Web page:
Valuable suggestions for keeping the much-needed record of family affairs
A pretty young woman, in a fresh black gown, stood the other day before the desk of a savings bank official and tried in vain to answer the identifying questions which would enable her to close the account of her father, who had just died.
“You say that you don’t know the name of the depositor’s father or his mother’s maiden name?” said the patient gentleman with the spectacles who was conducting the inquiry. “At any rate, you will be able to tell me your father’s address at the time this account was opened, eleven years ago?”
She shook her head doubtfully. “We lived at two places in Brooklyn, one year in Forty-eighth street and one year out in Orange, about that time, but I can’t remember the street. I can’t answer any of those questions except the one about mamma’s maiden name. Of course, I can tell you that.”
She was able, of course, to prove her identity and get her money, for savings banks are used to this curious state of affairs of many American families, where if the absence of history is an index of happiness, unbroken bliss should surely prevail.
In England, the parish records furnish a correct and accessible source of information as to the main facts of personal and family chronology. In France, the civil records are so minute that the head of a household may seem justified in omitting to make any records of his own. In this country, however, neither church nor state assumes the duty of historian, and the average American who wants to know anything of his family history must piece it together from the inscriptions on tombstones and the chance entries he may find in county court houses, and helped out, if he is fortunate enough to have a pious ancestry, by the yellowed manuscript pages interleaved in the family Bible.
Keeping a family record of some kind is as much the duty of the intelligent head of a family as providing food, shelter and schooling. Indeed, failure in the first case is less excusable, as the record costs nothing but the outlay of a little time. To dismiss the whole subject with the statement, “I never took much interest in that sort of thing” is evidence of thoughtlessness, to say the least.
Any librarian will testify that his reference room is filled with people looking up simple facts of a family history that their parents could have put on record in a very few minutes, had they been willing to take the trouble. Sometimes the desire for knowledge arises from the ambition to meet the requirements of one of the patriotic societies; sometimes it is a matter of practical importance, like the establishing of a legal claim to property; Sometimes it is the mere natural craving to know something of the men and women whose mental and physical traits are our inalienable heritage — in any case, the motive is not to be condemned.
A very satisfactory record can be made on a single flat sheet of paper, not smaller than 20×20 inches and laid out precisely like the pedigree blanks used in kennels and stables. It may be suggested in passing that in many a household where there is no written record whatever of the genealogy of the human members there will be found a carefully treasured pedigree of some valued animal that will serve as a convenient pattern. The genealogy can usually be filled out to five generations without difficulty, especially if the grandparents are alive.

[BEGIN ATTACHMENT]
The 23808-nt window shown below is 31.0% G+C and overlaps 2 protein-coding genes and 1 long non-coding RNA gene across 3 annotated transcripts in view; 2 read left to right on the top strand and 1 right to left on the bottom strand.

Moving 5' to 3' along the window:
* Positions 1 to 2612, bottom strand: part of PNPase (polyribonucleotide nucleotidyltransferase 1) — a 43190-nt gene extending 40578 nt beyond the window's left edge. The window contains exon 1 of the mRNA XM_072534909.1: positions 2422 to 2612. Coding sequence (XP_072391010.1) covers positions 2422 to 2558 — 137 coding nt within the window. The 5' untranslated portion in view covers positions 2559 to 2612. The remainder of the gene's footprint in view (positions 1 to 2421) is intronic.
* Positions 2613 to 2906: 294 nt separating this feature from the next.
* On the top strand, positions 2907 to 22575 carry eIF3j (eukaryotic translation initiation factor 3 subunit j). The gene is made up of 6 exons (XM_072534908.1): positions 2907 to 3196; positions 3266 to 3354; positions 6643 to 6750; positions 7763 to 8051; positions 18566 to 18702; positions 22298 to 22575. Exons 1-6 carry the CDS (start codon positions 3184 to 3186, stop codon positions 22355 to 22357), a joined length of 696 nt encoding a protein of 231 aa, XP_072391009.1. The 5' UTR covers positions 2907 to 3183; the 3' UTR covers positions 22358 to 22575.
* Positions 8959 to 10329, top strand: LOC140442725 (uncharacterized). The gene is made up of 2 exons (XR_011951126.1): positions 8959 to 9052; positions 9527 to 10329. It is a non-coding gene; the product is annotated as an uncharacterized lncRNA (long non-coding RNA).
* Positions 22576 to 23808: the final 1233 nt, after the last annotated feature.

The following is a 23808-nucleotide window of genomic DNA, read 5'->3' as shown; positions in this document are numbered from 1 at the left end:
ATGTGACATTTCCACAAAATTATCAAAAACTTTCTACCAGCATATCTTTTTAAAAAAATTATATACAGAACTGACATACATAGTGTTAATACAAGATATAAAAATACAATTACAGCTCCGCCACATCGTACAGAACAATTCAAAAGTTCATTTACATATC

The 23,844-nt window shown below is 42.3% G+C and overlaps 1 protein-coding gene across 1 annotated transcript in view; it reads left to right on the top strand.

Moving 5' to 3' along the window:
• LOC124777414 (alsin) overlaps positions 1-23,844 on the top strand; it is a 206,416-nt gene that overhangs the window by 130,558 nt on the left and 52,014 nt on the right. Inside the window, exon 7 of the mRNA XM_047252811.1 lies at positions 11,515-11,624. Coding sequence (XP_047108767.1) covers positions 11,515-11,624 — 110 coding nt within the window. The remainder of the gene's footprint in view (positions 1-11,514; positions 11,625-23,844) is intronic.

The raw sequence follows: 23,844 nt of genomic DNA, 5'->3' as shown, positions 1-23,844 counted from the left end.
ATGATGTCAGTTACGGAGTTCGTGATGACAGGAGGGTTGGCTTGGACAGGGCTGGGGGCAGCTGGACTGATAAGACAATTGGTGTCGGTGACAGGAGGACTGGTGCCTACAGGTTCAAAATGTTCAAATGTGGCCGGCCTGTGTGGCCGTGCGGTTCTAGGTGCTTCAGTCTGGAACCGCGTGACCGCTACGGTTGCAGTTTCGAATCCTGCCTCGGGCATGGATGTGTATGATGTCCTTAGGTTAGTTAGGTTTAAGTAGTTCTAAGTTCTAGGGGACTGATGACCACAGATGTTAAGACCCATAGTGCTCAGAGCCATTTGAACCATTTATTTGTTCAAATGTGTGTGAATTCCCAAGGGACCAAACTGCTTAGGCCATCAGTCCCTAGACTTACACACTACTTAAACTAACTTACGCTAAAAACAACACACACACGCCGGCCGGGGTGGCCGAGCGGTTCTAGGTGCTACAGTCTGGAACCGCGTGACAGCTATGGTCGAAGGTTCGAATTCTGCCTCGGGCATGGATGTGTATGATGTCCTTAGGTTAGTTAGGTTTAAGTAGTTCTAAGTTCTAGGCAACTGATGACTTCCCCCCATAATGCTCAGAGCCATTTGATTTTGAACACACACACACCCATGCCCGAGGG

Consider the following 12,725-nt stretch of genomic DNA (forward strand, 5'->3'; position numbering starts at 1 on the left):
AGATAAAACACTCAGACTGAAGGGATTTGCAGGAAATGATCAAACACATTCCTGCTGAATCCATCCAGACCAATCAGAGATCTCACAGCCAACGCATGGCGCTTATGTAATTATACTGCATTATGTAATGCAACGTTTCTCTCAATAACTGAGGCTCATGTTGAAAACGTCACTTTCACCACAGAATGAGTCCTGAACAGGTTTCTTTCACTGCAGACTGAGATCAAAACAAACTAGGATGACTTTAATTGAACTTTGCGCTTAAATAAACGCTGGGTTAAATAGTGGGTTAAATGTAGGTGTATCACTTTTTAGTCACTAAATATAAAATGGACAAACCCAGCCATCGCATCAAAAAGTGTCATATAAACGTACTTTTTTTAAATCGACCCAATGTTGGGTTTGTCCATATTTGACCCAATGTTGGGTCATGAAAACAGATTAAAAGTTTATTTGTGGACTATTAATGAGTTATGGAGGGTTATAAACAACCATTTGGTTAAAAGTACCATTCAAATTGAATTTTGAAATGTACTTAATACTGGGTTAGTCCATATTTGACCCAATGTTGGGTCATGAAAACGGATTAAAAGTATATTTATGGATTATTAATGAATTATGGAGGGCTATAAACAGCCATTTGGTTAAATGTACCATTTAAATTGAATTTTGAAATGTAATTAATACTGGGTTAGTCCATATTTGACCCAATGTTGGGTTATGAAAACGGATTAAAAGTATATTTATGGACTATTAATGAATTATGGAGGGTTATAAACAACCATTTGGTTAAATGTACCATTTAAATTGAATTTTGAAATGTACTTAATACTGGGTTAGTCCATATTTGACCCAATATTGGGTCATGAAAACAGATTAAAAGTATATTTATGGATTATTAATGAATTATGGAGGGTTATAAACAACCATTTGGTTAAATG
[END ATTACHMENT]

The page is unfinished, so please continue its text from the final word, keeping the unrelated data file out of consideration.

At the right hand side of the sheet, where the entries are sparse, as in the case of parents and grandparents, there will be room to enter — preferably in red ink, so to avoid confusion with the main record — the dates of births and marriages, the successive places of residence and the names of brothers and sisters. These additional facts will give the key to any historical work the subject of the genealogy may care to pursue, as it furnishes the dates and places where legal or church records may be searched and the full names which should be sought in indexes.
The time needed for laying out and filling in such a record will not be much over an hour, and the paper, will cost but a few cents. Care should be taken, however, to have an honest piece of all-rag record or bond paper that will stand folding and will not drop to pieces in a few years.
Promptness in making the record cannot be too strongly insisted upon, especially in the case of the first child in the family.
A genealogy is made up of two distinct halves. In few families could the father or mother supply the necessary facts for the other side of the house, so that it is important that the record should be made while both parents are living. When the sheet is filled in, it should be folded to the size of a legal document, so that it can be readily kept with other valuable papers. The pages of the blank side can be used for recording the family’s changes of residence, if any, during the childhood of the history’s subject.
In many families these individual genealogies may be interestingly supplemented by a family scrapbook which becomes valuable for reference as years go by. Illustrated, by father’s picture when he was made president of the board of trade, Eleanor’s frills and flounces when she graduated, a picture of the cottage where a pleasant summer was passed and the portrait of the terrier who took “second” at the dog show, such a scrapbook becomes a family treasure worth far more than the slight labor it costs to make it; while the work may develop latent historic tastes in the compiler that will someday give the world a masterpiece.